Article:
John F. I was musing on this page on the way to work this morning, and a couple of things came to me. One was that I've heard choshi (actually choushi) described as a 5-dan skill. The other was a realisation that I don't think I've ever seen a Japanese tap his foot to a rhythm. I'm sure it happens - maybe I'll find out when I go to my first Kodo performance next month - but very often Japanese have their feet tucked under them. When a rhythm strikes up, they will start clapping very energetically. I suspect they associate choshi/rhythm with very energetic activity. In contrast, in the west, I have a feeling that for many people rhythm is seen as simply signifying something metronomic, regular, insistent. If that's how you see it, don't use rhythm for choshi. I also recalled that I've used impetus, and another way of looking at it is that a choshi move creates a cascade effect[2].

Bob McGuigan: According to the Harvard Dictionary of Music, rhythm is, in its primary sense, the whole feeling of movement in music. That's the way I was thinking of it in regard to Choushi but I certainly see that a metronomic regularity is not what is meant in go. What about the phrase "flow of the stones"[1], John? Do you see that as related to choushi?

(Sebastian:) I like "impetus", because it contains the idea of antagonistic forces, rather than the linear superposition understood by "momentum". Also, it's less overused and thus lends itself better to a well defined term.

John F. Bob, I think "flow" is preempted by other usages, and also applies to both players in some sort of harmony, whereas choshi refers to a tactic initiated by one player to control the other. Also, Sebastian's point about avoiding overloaded terms is right. As I was typing this I was watching the news on TV and that brought a silly-but-maybe-not-so-silly phrase into my head: a traffic-regulating move.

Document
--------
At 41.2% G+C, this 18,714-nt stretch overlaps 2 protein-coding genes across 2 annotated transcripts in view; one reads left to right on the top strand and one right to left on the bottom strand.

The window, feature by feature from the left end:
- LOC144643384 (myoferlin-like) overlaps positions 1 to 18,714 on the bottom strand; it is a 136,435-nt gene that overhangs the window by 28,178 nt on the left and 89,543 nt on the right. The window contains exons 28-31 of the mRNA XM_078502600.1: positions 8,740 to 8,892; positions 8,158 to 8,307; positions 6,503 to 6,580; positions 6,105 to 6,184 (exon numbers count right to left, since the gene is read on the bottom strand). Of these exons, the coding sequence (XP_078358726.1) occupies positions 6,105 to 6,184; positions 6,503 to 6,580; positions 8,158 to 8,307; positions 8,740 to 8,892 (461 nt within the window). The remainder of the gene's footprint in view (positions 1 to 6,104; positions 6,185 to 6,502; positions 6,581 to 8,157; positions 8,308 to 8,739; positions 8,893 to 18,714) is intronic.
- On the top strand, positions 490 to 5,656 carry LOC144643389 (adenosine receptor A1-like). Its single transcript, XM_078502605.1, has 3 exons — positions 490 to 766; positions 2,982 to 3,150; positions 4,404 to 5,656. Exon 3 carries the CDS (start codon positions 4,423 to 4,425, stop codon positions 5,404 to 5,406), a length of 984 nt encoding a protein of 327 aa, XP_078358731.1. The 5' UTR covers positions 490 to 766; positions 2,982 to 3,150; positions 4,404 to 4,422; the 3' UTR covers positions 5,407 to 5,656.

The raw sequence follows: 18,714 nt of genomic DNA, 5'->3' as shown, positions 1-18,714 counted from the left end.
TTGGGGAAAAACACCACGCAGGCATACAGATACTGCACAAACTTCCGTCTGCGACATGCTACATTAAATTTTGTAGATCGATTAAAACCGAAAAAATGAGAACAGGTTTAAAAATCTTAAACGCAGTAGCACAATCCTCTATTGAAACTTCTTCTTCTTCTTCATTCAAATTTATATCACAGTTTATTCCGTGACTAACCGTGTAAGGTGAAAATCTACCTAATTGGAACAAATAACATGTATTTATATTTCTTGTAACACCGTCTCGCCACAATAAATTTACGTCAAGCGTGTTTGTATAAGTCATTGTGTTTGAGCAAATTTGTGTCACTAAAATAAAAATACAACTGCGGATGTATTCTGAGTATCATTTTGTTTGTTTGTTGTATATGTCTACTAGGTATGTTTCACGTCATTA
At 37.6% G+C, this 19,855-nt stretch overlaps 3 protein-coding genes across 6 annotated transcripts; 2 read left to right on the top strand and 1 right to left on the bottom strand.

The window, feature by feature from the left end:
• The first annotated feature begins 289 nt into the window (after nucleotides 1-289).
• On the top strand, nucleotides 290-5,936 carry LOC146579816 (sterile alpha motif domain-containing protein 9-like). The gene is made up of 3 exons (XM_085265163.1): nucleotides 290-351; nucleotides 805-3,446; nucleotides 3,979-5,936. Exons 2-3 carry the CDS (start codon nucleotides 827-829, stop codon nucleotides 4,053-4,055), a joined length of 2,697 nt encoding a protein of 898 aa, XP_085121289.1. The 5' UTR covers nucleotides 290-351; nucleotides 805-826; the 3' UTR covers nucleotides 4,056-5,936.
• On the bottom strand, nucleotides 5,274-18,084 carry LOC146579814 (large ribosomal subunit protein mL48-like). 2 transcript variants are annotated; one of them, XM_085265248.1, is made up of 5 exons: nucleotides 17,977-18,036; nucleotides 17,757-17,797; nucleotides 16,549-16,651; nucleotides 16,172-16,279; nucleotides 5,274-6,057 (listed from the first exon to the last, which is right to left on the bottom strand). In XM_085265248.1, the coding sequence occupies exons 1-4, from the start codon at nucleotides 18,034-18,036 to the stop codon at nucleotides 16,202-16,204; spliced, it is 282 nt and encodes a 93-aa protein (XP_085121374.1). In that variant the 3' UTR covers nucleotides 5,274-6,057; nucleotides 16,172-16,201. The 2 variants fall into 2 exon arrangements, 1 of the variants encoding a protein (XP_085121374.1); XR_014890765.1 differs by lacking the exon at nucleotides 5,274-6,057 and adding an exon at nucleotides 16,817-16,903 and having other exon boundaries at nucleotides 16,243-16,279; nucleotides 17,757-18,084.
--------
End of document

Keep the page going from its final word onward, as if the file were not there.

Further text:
urusainaa Choshi is hard to translate. It's not only a go term. chosi dou? Means how are you feeling. choshi warui means I'm sick. Choshi ii means I'm going good/ well. Choshi wo noruna is a warning "don't push your luck/lit? don't ride your choshi]." Choshi in a game of go must mean the same kind of thing, i.e. choshi ii would (in go) presumably mean, the game is going well for sid player, or if used about a player, s/he is winning a large amount of games/playing well.

Troy Harris: In an ancient but somewhat different context, we find "go chōshi," or "the five harmonizations/sounds" in certain spiritual/yogic traditions of flute playing. Reference: Charles Muller, Digital Dictionary of Buddhism.

tchan001 I was looking up 调子 on google trying to figure out what it means and I came up with a chinese explanation which I have tried to translate loosely below:

At times if you play certain moves directly, they are no good. You can however make use of the opponent's stones to help you play the moves you want to make. The essense of this being to borrow strength to effect strength.

epte I notice in the example above that one of the important points in the explanation is the removal of opponent's aji. Does choshi always involve aji keshi of opponent's aji? If so, is that a defining characteristic, or only incidental?

Choshi last edited by epte on July 10, 2015 - 02:05